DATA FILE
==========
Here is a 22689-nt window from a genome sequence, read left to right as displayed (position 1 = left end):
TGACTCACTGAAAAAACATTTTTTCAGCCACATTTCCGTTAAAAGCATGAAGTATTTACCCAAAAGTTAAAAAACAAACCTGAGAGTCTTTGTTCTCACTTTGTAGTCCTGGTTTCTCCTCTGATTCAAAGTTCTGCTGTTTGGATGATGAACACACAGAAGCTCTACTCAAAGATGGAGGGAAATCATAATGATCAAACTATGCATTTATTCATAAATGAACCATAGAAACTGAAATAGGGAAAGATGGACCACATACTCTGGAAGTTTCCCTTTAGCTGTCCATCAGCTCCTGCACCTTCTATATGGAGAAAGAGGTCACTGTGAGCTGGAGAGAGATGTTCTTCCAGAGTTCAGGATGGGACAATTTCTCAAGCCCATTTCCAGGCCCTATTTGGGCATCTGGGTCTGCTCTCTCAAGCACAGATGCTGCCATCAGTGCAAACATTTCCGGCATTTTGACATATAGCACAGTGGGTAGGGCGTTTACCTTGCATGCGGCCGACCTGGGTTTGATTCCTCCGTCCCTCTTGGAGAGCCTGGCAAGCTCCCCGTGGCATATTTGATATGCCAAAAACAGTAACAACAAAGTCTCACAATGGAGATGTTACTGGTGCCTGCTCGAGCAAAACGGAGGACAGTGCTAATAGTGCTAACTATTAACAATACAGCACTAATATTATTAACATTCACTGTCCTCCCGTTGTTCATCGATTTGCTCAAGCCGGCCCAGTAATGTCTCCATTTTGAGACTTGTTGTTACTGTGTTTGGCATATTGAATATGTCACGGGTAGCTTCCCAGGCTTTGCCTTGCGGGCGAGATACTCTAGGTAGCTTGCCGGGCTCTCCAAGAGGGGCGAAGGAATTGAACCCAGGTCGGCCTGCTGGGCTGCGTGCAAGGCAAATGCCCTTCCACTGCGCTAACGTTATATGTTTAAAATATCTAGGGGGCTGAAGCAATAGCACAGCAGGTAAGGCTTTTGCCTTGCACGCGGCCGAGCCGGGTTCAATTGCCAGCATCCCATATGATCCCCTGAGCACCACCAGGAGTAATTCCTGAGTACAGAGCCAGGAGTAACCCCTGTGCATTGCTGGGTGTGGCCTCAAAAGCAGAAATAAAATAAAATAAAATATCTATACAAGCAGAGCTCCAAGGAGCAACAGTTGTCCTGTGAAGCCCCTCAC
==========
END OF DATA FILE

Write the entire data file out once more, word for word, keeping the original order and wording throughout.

Here is a 22689-nt window from a genome sequence, read left to right as displayed (position 1 = left end):
TGACTCACTGAAAAAACATTTTTTCAGCCACATTTCCGTTAAAAGCATGAAGTATTTACCCAAAAGTTAAAAAACAAACCTGAGAGTCTTTGTTCTCACTTTGTAGTCCTGGTTTCTCCTCTGATTCAAAGTTCTGCTGTTTGGATGATGAACACACAGAAGCTCTACTCAAAGATGGAGGGAAATCATAATGATCAAACTATGCATTTATTCATAAATGAACCATAGAAACTGAAATAGGGAAAGATGGACCACATACTCTGGAAGTTTCCCTTTAGCTGTCCATCAGCTCCTGCACCTTCTATATGGAGAAAGAGGTCACTGTGAGCTGGAGAGAGATGTTCTTCCAGAGTTCAGGATGGGACAATTTCTCAAGCCCATTTCCAGGCCCTATTTGGGCATCTGGGTCTGCTCTCTCAAGCACAGATGCTGCCATCAGTGCAAACATTTCCGGCATTTTGACATATAGCACAGTGGGTAGGGCGTTTACCTTGCATGCGGCCGACCTGGGTTTGATTCCTCCGTCCCTCTTGGAGAGCCTGGCAAGCTCCCCGTGGCATATTTGATATGCCAAAAACAGTAACAACAAAGTCTCACAATGGAGATGTTACTGGTGCCTGCTCGAGCAAAACGGAGGACAGTGCTAATAGTGCTAACTATTAACAATACAGCACTAATATTATTAACATTCACTGTCCTCCCGTTGTTCATCGATTTGCTCAAGCCGGCCCAGTAATGTCTCCATTTTGAGACTTGTTGTTACTGTGTTTGGCATATTGAATATGTCACGGGTAGCTTCCCAGGCTTTGCCTTGCGGGCGAGATACTCTAGGTAGCTTGCCGGGCTCTCCAAGAGGGGCGAAGGAATTGAACCCAGGTCGGCCTGCTGGGCTGCGTGCAAGGCAAATGCCCTTCCACTGCGCTAACGTTATATGTTTAAAATATCTAGGGGGCTGAAGCAATAGCACAGCAGGTAAGGCTTTTGCCTTGCACGCGGCCGAGCCGGGTTCAATTGCCAGCATCCCATATGATCCCCTGAGCACCACCAGGAGTAATTCCTGAGTACAGAGCCAGGAGTAACCCCTGTGCATTGCTGGGTGTGGCCTCAAAAGCAGAAATAAAATAAAATAAAATATCTATACAAGCAGAGCTCCAAGGAGCAACAGTTGTCCTGTGAAGCCCCTCAC